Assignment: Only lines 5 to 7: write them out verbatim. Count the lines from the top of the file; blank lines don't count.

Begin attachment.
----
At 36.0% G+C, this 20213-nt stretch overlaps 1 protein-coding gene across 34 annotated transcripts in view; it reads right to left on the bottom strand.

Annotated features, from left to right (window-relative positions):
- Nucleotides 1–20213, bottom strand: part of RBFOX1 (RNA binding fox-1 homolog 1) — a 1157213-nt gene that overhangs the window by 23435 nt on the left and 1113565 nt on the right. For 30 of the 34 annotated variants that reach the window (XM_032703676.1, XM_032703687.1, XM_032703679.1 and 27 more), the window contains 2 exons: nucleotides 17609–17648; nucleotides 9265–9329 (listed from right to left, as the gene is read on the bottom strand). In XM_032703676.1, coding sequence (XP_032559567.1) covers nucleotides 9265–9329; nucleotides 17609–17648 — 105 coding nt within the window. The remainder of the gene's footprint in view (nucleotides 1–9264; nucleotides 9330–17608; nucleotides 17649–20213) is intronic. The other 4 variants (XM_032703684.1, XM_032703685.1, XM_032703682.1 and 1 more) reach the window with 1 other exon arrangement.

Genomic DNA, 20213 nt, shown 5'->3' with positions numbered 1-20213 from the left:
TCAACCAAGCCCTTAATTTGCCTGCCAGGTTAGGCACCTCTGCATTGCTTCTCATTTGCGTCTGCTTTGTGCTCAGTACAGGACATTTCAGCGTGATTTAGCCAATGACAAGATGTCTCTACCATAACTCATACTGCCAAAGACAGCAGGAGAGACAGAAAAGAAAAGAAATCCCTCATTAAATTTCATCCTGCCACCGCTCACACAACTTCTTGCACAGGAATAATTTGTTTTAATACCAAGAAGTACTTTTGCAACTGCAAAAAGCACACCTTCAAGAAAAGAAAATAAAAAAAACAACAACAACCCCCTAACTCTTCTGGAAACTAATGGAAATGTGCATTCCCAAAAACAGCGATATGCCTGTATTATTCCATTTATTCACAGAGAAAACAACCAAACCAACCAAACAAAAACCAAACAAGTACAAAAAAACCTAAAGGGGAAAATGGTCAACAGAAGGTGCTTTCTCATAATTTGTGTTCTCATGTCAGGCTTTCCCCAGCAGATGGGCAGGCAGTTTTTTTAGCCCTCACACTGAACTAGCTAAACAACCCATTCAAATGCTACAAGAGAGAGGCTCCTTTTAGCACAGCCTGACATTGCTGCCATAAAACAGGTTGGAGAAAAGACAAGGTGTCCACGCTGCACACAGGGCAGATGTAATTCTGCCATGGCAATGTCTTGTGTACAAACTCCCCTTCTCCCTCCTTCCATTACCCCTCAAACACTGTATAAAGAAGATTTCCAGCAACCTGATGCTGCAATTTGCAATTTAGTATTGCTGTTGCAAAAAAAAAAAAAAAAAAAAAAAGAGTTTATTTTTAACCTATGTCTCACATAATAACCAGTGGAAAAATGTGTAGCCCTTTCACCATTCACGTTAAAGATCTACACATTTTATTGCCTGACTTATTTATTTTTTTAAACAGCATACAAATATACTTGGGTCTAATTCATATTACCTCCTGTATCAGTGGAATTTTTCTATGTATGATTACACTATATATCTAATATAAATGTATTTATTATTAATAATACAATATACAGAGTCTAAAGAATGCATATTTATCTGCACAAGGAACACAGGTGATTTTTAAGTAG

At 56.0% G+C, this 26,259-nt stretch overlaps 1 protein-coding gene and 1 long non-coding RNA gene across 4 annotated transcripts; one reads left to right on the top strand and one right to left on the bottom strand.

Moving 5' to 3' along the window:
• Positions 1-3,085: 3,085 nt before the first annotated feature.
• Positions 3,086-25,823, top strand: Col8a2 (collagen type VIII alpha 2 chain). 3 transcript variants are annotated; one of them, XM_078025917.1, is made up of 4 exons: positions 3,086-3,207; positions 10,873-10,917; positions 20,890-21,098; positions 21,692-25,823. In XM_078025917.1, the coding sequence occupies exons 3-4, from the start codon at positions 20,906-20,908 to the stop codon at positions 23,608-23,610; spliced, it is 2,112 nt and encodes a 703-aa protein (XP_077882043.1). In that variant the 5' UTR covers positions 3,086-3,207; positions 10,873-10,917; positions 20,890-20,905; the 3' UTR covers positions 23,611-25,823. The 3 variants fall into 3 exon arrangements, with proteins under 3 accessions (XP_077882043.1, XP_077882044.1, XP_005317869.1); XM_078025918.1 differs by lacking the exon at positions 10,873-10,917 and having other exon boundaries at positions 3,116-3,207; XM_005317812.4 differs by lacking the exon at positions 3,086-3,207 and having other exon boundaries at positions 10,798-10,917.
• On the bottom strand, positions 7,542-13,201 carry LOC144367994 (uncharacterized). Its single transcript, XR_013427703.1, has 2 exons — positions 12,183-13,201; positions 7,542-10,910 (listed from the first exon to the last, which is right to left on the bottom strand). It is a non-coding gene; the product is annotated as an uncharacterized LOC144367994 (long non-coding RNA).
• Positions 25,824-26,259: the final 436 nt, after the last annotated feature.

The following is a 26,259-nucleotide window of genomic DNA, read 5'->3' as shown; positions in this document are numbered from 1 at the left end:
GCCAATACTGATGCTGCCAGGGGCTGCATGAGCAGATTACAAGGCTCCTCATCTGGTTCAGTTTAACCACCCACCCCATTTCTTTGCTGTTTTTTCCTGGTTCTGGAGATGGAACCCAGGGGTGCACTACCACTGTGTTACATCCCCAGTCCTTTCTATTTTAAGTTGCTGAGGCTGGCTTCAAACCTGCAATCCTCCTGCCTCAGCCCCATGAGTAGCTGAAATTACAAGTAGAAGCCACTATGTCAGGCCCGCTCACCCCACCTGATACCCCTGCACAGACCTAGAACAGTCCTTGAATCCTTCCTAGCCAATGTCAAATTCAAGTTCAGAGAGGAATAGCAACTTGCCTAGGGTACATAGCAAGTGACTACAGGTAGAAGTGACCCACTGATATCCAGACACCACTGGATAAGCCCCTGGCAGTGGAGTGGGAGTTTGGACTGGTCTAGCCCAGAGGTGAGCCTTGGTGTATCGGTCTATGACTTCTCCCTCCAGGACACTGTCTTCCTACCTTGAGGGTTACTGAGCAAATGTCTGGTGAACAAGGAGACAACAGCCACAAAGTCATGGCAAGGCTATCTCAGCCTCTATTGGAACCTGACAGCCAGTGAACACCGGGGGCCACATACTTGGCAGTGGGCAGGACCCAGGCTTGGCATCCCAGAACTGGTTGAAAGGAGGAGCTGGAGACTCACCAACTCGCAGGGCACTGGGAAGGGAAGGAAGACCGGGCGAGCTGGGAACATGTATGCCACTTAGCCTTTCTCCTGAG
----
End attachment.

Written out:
TCAACCAAGCCCTTAATTTGCCTGCCAGGTTAGGCACCTCTGCATTGCTTCTCATTTGCGTCTGCTTTGTGCTCAGTACAGGACATTTCAGCGTGATTTAGCCAATGACAAGATGTCTCTACCATAACTCATACTGCCAAAGACAGCAGGAGAGACAGAAAAGAAAAGAAATCCCTCATTAAATTTCATCCTGCCACCGCTCACACAACTTCTTGCACAGGAATAATTTGTTTTAATACCAAGAAGTACTTTTGCAACTGCAAAAAGCACACCTTCAAGAAAAGAAAATAAAAAAAACAACAACAACCCCCTAACTCTTCTGGAAACTAATGGAAATGTGCATTCCCAAAAACAGCGATATGCCTGTATTATTCCATTTATTCACAGAGAAAACAACCAAACCAACCAAACAAAAACCAAACAAGTACAAAAAAACCTAAAGGGGAAAATGGTCAACAGAAGGTGCTTTCTCATAATTTGTGTTCTCATGTCAGGCTTTCCCCAGCAGATGGGCAGGCAGTTTTTTTAGCCCTCACACTGAACTAGCTAAACAACCCATTCAAATGCTACAAGAGAGAGGCTCCTTTTAGCACAGCCTGACATTGCTGCCATAAAACAGGTTGGAGAAAAGACAAGGTGTCCACGCTGCACACAGGGCAGATGTAATTCTGCCATGGCAATGTCTTGTGTACAAACTCCCCTTCTCCCTCCTTCCATTACCCCTCAAACACTGTATAAAGAAGATTTCCAGCAACCTGATGCTGCAATTTGCAATTTAGTATTGCTGTTGCAAAAAAAAAAAAAAAAAAAAAAAGAGTTTATTTTTAACCTATGTCTCACATAATAACCAGTGGAAAAATGTGTAGCCCTTTCACCATTCACGTTAAAGATCTACACATTTTATTGCCTGACTTATTTATTTTTTTAAACAGCATACAAATATACTTGGGTCTAATTCATATTACCTCCTGTATCAGTGGAATTTTTCTATGTATGATTACACTATATATCTAATATAAATGTATTTATTATTAATAATACAATATACAGAGTCTAAAGAATGCATATTTATCTGCACAAGGAACACAGGTGATTTTTAAGTAG

At 56.0% G+C, this 26,259-nt stretch overlaps 1 protein-coding gene and 1 long non-coding RNA gene across 4 annotated transcripts; one reads left to right on the top strand and one right to left on the bottom strand.

Moving 5' to 3' along the window: